Supreme Court of India has asked the municipal corporations and other authorities to follow the laws related to the care of animals and their control till the Court finally decides on the issue of culling of animals.
A bench comprising of Justices Dipak Misra and Shiva Kirti Singh passed the order while hearing an appeal against a 2009 judgment of Bombay High Court where it had okayed the killing of stray dogs and a petition filed this year by activist Anupam Tripathi against culling of stray dogs in Kerala.
In its order, Bench observed:
There can be no trace of doubt that there has to be compassion for dogs and they should not be killed in an indiscriminate manner, but indubitably the lives of the human beings are to be saved and one should not suffer due to dog bite because of administrative lapse.
In 2006, Kerala High Court had passed a judgment dismissing a writ petition seeking protection of the stray dogs. Recently on November 4, 2105, a Division Bench of the Kerala High Court passed a judgment observing that the Animal Birth Control Rules, 2001, shall prevail over the provisions contained in Kerala Municipality Act, 1994 and the
Kerala Panchayat Act, 1994. On December 19, 2008, a full bench of the of Bombay High Court by majority had held that stray dogs can be killed in accordance with law.
Appellant Animal Welfare Board submitted before the Court that dogs, who have various uses for human society and have served the society for centuries and also have constitutional protection under Article 51A of the Constitution of India and the laws made, have to be taken care of.
However this view was countered with the argument that a bite by a stray dog creates menace in the society and in the name of compassion for dogs, the lives of human beings cannot be sacrificed. Senior counsel Shekhar Naphade who appeared for the the Bombay Municipal Corporation contended that the Corporation had a duty under the Act to remove the dogs that create nuisance.
Court has also appointed Senior counsel Dushyant Dave as an amicus curiae in the matter.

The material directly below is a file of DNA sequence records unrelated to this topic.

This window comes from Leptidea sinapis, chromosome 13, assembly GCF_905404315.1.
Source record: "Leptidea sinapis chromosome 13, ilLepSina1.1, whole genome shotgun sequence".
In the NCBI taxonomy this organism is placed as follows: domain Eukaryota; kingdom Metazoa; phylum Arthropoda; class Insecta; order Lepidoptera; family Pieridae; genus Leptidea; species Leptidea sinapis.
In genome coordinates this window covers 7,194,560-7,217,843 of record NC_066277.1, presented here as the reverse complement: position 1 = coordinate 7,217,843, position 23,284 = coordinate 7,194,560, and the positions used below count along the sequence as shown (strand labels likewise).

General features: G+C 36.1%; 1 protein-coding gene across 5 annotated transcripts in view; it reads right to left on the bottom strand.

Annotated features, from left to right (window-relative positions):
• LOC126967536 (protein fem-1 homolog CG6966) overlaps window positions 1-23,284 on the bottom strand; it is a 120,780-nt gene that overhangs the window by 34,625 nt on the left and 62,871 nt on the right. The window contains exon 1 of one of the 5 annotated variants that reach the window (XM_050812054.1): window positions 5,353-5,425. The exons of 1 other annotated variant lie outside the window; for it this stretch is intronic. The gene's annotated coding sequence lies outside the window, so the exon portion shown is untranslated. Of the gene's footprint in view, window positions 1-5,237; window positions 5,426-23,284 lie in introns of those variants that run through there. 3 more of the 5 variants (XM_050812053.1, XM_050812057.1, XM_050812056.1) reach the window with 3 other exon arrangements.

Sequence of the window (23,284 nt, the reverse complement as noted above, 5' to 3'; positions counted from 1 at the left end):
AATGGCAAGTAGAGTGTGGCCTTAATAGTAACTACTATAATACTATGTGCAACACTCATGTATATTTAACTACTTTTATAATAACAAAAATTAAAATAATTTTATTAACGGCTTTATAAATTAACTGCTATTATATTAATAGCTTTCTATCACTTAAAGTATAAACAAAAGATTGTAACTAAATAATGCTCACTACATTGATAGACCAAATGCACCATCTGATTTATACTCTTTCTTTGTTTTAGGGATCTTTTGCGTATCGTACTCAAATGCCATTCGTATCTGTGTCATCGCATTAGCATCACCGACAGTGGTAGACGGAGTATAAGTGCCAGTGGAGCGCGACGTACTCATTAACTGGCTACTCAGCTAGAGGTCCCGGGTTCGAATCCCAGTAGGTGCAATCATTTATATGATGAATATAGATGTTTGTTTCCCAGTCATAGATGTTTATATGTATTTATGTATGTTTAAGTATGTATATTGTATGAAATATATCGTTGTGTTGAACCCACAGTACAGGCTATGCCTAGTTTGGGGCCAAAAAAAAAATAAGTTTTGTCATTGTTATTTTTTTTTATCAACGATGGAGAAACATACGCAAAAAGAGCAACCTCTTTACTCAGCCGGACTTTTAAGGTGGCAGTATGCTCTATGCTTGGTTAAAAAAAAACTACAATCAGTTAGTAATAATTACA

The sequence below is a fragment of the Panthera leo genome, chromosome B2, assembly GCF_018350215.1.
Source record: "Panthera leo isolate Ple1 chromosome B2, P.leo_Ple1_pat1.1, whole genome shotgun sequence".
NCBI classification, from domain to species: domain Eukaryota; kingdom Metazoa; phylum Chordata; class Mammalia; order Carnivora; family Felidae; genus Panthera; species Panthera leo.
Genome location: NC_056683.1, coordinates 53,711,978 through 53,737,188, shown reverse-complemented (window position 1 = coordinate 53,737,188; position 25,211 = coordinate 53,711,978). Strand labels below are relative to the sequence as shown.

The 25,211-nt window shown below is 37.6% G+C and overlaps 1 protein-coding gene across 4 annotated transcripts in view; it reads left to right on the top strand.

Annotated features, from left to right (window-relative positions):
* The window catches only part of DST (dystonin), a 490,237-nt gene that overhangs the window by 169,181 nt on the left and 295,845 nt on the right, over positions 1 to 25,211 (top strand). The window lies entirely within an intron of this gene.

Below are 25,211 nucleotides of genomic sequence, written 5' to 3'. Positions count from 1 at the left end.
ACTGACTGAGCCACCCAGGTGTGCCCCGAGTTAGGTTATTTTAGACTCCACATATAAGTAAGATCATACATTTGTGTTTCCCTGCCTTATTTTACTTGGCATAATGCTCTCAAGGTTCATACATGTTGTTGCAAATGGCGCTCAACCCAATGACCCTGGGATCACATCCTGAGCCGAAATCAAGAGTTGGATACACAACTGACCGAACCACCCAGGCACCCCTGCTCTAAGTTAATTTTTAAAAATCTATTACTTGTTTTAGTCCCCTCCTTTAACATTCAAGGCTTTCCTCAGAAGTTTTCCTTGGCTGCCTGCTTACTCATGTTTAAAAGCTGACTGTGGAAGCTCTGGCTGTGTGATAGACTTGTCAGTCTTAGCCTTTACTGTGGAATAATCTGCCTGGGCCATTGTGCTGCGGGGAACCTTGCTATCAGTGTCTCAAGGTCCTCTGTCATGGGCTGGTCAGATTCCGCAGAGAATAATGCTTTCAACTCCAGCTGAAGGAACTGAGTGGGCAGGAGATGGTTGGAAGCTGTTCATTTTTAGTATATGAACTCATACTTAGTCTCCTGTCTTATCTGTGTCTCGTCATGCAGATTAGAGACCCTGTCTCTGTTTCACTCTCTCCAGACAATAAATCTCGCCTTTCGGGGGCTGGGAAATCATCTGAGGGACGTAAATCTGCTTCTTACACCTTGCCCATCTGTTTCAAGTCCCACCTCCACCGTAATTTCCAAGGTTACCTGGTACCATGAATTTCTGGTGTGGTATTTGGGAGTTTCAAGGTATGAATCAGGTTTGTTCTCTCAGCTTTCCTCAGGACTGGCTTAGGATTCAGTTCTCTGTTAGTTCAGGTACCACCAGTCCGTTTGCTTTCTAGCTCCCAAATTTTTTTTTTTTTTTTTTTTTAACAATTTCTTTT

After referring to various legal provisions under Prevention of Cruelty to Animals Act, 1960 (Act) and Animal Birth Control Rules, 2001 (Rules), court observed:
As we find, the local authorities have a sacrosanct duty to provide sufficient number of dog pounds, including animal kennels/shelters, which may be managed by the animal welfare organizations, that apart, it is also incumbent upon the local authorities to provide requisite number of dog vans with ramps for the capture and transportation of street dogs; one driver and two trained dog catchers for each dog van; an ambulance-cum-clinical van as mobile centre for sterlisation and immunisation; incinerators for disposal of carcasses and periodic repair of shelter or pound.
As stated earlier, we will advert to the same at a later stage, but for the present it is suffice to say that all the State municipal corporations, municipal committees, district boards and local bodies shall be guided by the Act and the Rules and it is the duty and obligation of the Animal Welfare Board to see that they are followed with all seriousness. It is also the duty of all the municipal corporations to provide infrastructure as mandated in the statute and the rules. Once that is done, we are disposed to think for the present that a balance between compassion to dogs and the lives of human being, which is appositely called a glorious gift of nature, may harmoniously co-exist.
Court however observed:
Needless to emphasize, no innovative method or subterfuge should be adopted not to carry out the responsibility under the 1960 Act or the 2001 Rules. Any kind of laxity while carrying out statutory obligations, is not countenanced in law.
Next hearing in March 2016
Court has allowed the parties involved in the case to file affidavits which may contain the data of the dog bites and the steps taken by the local bodies with regard to destruction/removal of the stray dogs and data pertaining to population of stray dogs. Court has further asked the local authorities to file affidavits including what kind of infrastructures they have provided, as required under the law.
No High Court to pass orders related to dogs
Court has ‘requested’ all the High Courts not to pass any order relating to the 1960 Act and the 2001 Rules pertaining to dogs.
Read the completed order here.
Featured image by Columbo222